I have two strong views about agile.
The first view is that agile is something that you are, not something that you do. It’s a practice not a process. If that sounds a bit Zen, then that’s because that’s what agile is. Being world class at agile means a lifetime of practice and reflection and discipline. The agile manifesto is koan-like in apparent simplicity that can reshape everything around it.
The second view is that you only learn how agile works through delivering a real product. The most a training course can ever teach you is what ceremonies other people use. Until you’ve understood a user need, defined the first useful step you can take to meeting it, resisted writing the plan for the rest of it and delivered a series of iterative improvements then you can’t innately understand an agile approach.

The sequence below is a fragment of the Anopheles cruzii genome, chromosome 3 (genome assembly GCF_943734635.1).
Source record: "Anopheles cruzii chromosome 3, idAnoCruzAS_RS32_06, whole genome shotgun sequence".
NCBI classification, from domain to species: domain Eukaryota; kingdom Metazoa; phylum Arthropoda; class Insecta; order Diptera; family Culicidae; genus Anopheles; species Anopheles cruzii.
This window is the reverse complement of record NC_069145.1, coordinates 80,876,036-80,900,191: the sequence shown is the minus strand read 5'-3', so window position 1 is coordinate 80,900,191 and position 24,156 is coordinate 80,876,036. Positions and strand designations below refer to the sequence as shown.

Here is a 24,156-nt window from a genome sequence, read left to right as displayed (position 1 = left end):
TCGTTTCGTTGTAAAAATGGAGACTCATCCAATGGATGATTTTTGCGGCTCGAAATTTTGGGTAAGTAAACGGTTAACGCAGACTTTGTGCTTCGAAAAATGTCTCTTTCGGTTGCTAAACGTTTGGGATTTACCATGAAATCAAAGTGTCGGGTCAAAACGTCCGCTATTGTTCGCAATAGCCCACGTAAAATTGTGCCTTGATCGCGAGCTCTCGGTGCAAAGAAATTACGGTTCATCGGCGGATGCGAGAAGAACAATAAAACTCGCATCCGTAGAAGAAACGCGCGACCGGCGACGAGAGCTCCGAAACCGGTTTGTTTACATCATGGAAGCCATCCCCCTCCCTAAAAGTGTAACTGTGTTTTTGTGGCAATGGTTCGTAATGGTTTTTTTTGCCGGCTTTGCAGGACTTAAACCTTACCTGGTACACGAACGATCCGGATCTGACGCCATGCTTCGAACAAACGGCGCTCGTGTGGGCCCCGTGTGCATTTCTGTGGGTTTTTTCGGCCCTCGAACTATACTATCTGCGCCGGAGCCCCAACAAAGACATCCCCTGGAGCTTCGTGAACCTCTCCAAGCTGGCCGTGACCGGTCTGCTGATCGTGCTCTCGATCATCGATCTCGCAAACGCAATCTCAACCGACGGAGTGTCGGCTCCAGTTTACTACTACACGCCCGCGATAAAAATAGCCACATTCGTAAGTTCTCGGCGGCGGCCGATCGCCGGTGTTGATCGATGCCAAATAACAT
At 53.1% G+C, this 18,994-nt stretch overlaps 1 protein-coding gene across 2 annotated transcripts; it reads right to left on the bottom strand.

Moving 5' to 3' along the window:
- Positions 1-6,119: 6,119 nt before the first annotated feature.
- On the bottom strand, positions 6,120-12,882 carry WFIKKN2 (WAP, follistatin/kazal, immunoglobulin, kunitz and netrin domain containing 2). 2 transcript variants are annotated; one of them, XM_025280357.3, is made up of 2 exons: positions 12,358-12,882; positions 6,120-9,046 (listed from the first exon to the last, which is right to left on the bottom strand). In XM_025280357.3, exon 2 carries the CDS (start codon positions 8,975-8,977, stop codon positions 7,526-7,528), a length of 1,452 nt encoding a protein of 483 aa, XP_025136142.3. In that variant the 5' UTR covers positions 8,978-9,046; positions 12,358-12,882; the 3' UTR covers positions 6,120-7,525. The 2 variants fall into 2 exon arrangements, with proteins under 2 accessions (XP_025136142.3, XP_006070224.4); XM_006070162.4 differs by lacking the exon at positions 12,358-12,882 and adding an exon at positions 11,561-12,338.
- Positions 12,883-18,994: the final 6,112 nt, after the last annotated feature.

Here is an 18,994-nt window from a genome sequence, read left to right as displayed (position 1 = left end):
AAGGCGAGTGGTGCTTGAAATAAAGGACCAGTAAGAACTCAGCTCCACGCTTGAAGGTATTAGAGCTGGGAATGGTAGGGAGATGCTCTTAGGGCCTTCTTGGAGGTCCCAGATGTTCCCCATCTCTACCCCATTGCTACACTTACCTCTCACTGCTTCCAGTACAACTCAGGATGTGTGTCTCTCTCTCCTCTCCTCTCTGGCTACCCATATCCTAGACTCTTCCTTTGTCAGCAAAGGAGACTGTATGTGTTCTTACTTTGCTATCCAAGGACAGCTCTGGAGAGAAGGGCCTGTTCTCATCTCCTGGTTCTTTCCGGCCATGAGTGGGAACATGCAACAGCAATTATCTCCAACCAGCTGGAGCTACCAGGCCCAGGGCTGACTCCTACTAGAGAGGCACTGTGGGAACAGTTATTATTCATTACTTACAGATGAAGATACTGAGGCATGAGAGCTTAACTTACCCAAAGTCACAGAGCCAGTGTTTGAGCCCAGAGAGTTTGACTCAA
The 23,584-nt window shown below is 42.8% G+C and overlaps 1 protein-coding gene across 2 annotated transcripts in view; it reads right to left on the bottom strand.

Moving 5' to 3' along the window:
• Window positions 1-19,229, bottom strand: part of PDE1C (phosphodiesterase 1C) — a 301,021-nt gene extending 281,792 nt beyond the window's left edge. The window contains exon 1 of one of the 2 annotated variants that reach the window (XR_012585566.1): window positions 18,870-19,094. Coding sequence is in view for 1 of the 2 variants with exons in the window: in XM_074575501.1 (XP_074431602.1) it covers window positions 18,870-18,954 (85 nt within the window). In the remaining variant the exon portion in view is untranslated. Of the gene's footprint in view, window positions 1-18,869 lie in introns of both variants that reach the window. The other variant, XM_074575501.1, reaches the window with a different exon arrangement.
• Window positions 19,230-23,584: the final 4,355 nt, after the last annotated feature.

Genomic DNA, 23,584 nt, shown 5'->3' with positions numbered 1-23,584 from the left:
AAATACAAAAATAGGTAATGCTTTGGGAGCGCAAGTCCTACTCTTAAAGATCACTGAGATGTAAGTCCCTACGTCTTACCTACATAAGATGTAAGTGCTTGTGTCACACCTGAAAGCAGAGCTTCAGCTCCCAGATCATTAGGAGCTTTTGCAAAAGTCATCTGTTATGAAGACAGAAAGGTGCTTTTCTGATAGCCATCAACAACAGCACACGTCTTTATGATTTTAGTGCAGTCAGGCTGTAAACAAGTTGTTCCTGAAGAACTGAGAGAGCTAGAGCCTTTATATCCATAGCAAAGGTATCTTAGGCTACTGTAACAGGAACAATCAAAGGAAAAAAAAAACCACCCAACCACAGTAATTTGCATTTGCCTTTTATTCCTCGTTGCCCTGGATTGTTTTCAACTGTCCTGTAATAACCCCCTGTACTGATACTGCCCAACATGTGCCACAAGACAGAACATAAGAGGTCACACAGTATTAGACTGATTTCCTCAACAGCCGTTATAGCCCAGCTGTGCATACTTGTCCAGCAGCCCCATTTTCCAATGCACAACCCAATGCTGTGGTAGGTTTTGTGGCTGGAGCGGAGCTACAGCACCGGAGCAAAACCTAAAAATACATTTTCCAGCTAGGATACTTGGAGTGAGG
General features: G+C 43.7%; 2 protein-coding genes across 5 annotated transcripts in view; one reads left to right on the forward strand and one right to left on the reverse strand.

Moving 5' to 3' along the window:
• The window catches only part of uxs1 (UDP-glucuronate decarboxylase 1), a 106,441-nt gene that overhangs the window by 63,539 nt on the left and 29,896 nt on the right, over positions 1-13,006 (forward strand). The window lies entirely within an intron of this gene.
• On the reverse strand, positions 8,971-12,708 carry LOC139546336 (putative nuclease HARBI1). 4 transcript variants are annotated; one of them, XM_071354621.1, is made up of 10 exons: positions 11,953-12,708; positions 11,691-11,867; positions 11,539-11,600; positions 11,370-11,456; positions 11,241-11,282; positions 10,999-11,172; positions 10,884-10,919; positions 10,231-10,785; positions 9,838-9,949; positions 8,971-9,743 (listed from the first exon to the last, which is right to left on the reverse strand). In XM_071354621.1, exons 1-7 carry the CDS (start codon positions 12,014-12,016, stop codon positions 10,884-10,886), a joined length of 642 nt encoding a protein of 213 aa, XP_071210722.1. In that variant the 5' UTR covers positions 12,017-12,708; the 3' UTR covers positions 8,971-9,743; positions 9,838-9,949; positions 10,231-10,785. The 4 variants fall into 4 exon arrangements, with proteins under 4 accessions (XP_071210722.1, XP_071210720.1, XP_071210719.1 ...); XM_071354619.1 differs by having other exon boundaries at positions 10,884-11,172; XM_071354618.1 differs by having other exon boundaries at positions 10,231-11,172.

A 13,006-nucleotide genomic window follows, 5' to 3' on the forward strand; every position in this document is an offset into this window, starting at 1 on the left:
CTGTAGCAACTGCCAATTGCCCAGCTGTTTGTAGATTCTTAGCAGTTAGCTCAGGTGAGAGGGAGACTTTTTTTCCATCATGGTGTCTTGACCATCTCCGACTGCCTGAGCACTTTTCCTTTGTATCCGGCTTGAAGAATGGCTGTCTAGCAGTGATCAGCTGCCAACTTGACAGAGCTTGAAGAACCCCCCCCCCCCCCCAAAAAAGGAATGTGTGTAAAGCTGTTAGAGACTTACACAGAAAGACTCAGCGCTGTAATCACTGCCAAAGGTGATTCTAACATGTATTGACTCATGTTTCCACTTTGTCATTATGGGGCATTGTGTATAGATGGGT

A lot of the public sector approaches agile as a process rather than a practice, as though it’s another project management methodology of the sort that routinely comes around every few years. We go on the course, learn a few interesting factoids and freshly mangled verbs to sprinkle into presentations, and return.
In this model giving agile a go becomes like signing up for a gym membership in January: we think we should do it, we believe it might have something to offer but at that point in mid-February when it’s dark and cold and our knees hurt we revert to our previous approach; even though we tell ourselves that it’s just for one weekend, or just to get an awkward project through a difficult period.
If I’m even close to correct in my two views, then you can’t add agile into your already structured reality and expect it to filter through the gaps. It’s more than that.